For more information on my writing, please visit my official author website!
ForgottenStars.net

Monday, September 08, 2003

We're on offense, you incredible nincompoop!

Week One of the 2003 NFL season is almost in the books (except for tonight's Philly-Tampa matchup, which ought to be a barn-burner of a game). It's interesting that a lot of the time you can hear the same cliches from both winning and losing teams on Week One: It's just one game. It's not an entire season. There's a lot of football left, and we've got a lot of work to do if we want to get to where we want to be.

But the thing with cliches is that they become cliches for a reason: there's a lot of truth there. A lot of teams have started 1-0 and missed the playoffs over the years, and a lot of teams have started 0-1 and made the playoffs. Excluding the possibility of ties (which are very rare in the NFL), by definition at least four of the sixteen teams that start their seasons 1-0 will miss the playoffs.

But damn, that 31-0 pasting the Bills put on the Patriots yesterday felt good! Truly, I haven't had that much fun watching a Bills game in several years, probably back to the Flutie era. There's just something about following your favorite team through the first couple of years of a rebuilding process, seeing the young players brought in and then the gaps filled in through free-agency, and then, when you think the rebuilding should finally begin to pay off, seeing it happen with a blowout victory over not just any other team but a division rival that's two years removed from winning the Super Bowl and a team that has had your team's number the last few years.

Week One was just an appetizer. But oh, what an appetizer it was.

The game wasn't perfect, by any means. The Bills' offensive line still does entirely too much holding (although, to my knowledge and incredible surprise, Ruben Brown didn't get flagged for any of it). They did a great job at the line of scrimmage, but I would have liked to have seen even more dominance. That should get better, though, as the year goes on and the line comes together again. Travis Henry, true to form, fumbled once. Drew Bledsoe's decision making was what it should have been, given that he generally had a lot more time to throw than he ever did last year (he was only sacked twice). He only threw one interception, and that was at the very end of the first half when he gambled on a pretty-much meaningless play. He also did a great job of spreading the ball to his receivers.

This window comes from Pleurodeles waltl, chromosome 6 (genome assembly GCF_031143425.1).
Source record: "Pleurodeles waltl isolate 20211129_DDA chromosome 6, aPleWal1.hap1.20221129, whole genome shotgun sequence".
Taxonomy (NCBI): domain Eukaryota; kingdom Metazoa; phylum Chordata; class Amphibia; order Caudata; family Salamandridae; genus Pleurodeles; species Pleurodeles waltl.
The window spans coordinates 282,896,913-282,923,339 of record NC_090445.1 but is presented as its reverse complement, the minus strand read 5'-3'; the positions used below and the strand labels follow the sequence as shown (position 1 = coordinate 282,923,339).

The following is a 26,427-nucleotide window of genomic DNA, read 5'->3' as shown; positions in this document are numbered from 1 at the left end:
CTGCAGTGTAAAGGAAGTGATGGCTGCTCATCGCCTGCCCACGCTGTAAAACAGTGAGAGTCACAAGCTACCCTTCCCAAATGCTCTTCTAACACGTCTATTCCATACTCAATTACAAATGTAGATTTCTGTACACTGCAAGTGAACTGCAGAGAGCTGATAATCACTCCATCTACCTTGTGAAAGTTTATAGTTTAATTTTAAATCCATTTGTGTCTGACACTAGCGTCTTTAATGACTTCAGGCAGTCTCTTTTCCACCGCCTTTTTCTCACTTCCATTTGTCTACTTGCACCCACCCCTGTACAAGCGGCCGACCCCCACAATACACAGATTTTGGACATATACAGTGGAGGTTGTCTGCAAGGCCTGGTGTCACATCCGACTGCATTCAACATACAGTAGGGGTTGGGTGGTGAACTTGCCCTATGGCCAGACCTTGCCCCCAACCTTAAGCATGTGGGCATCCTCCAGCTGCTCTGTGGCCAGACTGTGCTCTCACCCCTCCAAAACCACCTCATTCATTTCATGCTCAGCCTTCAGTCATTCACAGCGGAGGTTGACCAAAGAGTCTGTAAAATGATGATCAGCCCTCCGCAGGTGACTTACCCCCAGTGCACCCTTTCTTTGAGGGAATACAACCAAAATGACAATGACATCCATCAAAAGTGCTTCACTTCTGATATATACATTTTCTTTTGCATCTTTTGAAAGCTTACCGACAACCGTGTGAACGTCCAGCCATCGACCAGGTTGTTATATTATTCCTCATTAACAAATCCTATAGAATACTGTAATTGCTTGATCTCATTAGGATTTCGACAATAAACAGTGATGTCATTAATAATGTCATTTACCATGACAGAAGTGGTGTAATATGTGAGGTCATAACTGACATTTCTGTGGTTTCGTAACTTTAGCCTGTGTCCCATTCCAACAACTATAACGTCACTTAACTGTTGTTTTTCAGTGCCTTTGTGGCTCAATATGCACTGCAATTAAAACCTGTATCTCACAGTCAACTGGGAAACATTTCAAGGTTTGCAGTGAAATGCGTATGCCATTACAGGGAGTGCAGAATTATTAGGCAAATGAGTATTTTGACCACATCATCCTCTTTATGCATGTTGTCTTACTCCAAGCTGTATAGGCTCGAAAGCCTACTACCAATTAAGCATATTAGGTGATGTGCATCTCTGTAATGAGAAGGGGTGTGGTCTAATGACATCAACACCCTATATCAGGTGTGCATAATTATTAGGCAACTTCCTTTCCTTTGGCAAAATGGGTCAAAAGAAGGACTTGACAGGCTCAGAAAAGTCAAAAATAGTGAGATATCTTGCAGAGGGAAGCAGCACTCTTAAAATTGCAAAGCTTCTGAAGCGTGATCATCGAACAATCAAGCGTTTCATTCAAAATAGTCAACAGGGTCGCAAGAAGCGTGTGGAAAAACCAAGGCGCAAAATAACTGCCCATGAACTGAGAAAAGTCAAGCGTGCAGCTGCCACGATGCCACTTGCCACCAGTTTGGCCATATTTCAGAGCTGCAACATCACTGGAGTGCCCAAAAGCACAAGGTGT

Of course, defense was the story yesterday, after I carped about it every week last year. They only sacked Tom Brady twice - - I'd still like to see more pass-rush - - but they hurried him a lot; they picked off four of his passes (when, last year, the Bills didn't pick off a single pass until their seventh game). They were very physical at the line. I would have liked to have seen them play a bit stiffer against the run, but they still held the Pats down in that regard. And I knew the Bills were getting a good player when they signed Takeo Spikes, but…wow.

Finally, on the matter of coaching: yeah, it's just one game, but I can't help but wonder if Bill Belichick's bag of tricks has finally been exhausted. Every time they showed him on the sidelines, he looked like he had no idea of what to do next. His team looked flat and unmotivated. (Cutting one of the best-loved players on the team four days before the season opener will do that.) He looked like a guy who had no answers, a guy to whom the pace of the game was dictated by his opponent. That's how Gregg Williams has occasionally looked in his first two years; it was great to see that shoe on the other foot for once.

Yeah, it's one game. But what a game. For the first time in the Gregg Williams era, the Bills are 1-0. For the first time in the Gregg Williams era, the Bills are in sole possession of first place in the AFC East. For the first time in the Gregg Williams era, the Bills have shut out an opponent. For the first time in the Gregg Williams era, the Bills played the sharper and more physical game than their opponent.

Oh yeah.

Some other NFL notes:

:: Kurt Warner fumbled six times. I wonder if he really needs a new environment now.

:: It looks like my nefarious scheme, in which I paid a guy to sneak into the Dolphins' locker room and turn their wall calendar to "December", has already paid off. Interestingly, their supposedly-great defense didn't manage to sack the Texans' QB, David Carr, a single time despite the fact that last year I think Carr set an NFL record for getting sacked. That clicking sound you hear is Dave Wannstedt's fingers on his computer keyboard as he updates his resume.

:: Vikings, Steelers, Redskins, 49ers…it looks as if every team I rooted for yesterday won. That hasn't happened since, well, I'm not sure it's ever happened. I saw no highlights of the Vikings' victory over the Packers, but I do note that it happened at Lambeau and that maybe Randy Moss has finally grown up, now that he needs to be a veteran leader on a young team.

:: I don't get ESPN, so I didn't get to see the esteemable Mr. Limbaugh on NFL Countdown. But according to TBOGG, his big attempt at prognostication backfired rather spectacularly. Heh. Indeed.

:: Sean is slowly, slowly weakening. He will bow to us. Oh, yessss….

No comments: